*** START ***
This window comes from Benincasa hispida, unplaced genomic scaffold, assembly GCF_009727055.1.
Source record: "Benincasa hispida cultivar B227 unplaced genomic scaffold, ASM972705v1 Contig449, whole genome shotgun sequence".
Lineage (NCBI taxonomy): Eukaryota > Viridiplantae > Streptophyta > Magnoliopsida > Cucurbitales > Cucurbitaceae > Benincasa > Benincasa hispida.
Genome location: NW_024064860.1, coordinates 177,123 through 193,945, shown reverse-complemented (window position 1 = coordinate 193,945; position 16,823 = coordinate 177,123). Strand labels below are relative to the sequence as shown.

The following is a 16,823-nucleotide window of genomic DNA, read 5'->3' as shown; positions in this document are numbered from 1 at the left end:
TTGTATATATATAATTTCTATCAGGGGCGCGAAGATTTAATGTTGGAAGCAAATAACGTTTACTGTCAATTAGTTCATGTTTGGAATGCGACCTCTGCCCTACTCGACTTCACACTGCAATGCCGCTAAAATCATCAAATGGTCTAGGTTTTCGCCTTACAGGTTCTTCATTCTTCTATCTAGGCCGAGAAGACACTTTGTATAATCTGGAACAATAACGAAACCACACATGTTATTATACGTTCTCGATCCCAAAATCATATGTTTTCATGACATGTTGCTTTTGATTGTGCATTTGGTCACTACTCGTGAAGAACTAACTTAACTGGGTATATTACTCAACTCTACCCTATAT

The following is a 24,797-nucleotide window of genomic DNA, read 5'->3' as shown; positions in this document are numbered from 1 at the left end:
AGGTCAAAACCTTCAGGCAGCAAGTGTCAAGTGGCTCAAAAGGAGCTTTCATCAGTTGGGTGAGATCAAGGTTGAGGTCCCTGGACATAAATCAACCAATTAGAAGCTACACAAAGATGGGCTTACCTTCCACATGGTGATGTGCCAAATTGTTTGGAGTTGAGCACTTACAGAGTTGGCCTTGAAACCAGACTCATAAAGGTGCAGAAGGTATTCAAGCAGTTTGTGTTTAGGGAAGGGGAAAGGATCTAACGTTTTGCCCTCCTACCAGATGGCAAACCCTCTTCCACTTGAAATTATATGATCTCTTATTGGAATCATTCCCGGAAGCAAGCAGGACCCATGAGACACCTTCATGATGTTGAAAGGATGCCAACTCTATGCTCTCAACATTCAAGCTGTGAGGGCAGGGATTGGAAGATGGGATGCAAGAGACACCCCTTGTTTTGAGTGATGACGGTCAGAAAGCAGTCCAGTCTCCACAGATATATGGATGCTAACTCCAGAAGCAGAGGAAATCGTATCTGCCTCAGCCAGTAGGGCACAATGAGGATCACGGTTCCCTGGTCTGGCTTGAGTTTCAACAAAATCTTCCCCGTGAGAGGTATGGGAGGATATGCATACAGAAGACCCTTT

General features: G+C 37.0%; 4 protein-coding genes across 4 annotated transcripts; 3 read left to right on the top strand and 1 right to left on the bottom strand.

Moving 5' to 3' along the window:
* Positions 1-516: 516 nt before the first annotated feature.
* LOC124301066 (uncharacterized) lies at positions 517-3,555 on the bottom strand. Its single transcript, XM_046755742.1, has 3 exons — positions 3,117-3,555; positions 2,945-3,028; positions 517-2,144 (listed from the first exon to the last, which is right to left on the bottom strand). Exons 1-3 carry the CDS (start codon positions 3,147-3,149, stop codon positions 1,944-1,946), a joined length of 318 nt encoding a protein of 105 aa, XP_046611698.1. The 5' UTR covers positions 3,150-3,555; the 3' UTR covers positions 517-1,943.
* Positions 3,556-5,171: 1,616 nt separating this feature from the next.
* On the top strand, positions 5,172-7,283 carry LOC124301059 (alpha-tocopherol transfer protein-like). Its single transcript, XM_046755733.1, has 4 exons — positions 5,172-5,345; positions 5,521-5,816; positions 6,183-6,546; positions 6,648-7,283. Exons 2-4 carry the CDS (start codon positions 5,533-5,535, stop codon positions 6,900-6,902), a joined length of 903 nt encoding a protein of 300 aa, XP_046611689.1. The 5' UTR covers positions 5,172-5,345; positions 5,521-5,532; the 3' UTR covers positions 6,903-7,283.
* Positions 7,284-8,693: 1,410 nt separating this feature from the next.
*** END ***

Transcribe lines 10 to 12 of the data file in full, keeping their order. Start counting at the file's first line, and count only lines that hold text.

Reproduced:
Moving 5' to 3' along the window:
* Positions 1-516: 516 nt before the first annotated feature.
* LOC124301066 (uncharacterized) lies at positions 517-3,555 on the bottom strand. Its single transcript, XM_046755742.1, has 3 exons — positions 3,117-3,555; positions 2,945-3,028; positions 517-2,144 (listed from the first exon to the last, which is right to left on the bottom strand). Exons 1-3 carry the CDS (start codon positions 3,147-3,149, stop codon positions 1,944-1,946), a joined length of 318 nt encoding a protein of 105 aa, XP_046611698.1. The 5' UTR covers positions 3,150-3,555; the 3' UTR covers positions 517-1,943.